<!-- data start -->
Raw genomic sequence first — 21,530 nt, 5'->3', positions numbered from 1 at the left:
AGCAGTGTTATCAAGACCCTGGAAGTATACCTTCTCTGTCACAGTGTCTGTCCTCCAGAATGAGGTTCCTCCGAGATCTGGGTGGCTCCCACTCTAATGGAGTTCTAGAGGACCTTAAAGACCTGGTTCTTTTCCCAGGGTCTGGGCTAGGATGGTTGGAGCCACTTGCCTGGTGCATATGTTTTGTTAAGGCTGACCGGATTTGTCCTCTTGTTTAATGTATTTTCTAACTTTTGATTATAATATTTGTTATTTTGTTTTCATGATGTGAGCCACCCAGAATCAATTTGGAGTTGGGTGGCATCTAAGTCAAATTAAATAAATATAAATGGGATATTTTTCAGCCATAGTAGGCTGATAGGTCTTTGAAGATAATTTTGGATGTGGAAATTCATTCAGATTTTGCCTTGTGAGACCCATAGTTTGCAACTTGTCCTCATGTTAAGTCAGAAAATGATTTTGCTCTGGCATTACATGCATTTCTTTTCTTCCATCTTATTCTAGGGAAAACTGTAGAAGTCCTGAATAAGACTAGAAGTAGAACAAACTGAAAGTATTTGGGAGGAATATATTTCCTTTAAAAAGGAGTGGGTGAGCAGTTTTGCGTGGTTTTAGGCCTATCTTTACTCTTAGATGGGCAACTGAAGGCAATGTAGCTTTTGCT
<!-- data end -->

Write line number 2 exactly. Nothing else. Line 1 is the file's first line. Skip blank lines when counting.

AGCAGTGTTATCAAGACCCTGGAAGTATACCTTCTCTGTCACAGTGTCTGTCCTCCAGAATGAGGTTCCTCCGAGATCTGGGTGGCTCCCACTCTAATGGAGTTCTAGAGGACCTTAAAGACCTGGTTCTTTTCCCAGGGTCTGGGCTAGGATGGTTGGAGCCACTTGCCTGGTGCATATGTTTTGTTAAGGCTGACCGGATTTGTCCTCTTGTTTAATGTATTTTCTAACTTTTGATTATAATATTTGTTATTTTGTTTTCATGATGTGAGCCACCCAGAATCAATTTGGAGTTGGGTGGCATCTAAGTCAAATTAAATAAATATAAATGGGATATTTTTCAGCCATAGTAGGCTGATAGGTCTTTGAAGATAATTTTGGATGTGGAAATTCATTCAGATTTTGCCTTGTGAGACCCATAGTTTGCAACTTGTCCTCATGTTAAGTCAGAAAATGATTTTGCTCTGGCATTACATGCATTTCTTTTCTTCCATCTTATTCTAGGGAAAACTGTAGAAGTCCTGAATAAGACTAGAAGTAGAACAAACTGAAAGTATTTGGGAGGAATATATTTCCTTTAAAAAGGAGTGGGTGAGCAGTTTTGCGTGGTTTTAGGCCTATCTTTACTCTTAGATGGGCAACTGAAGGCAATGTAGCTTTTGCT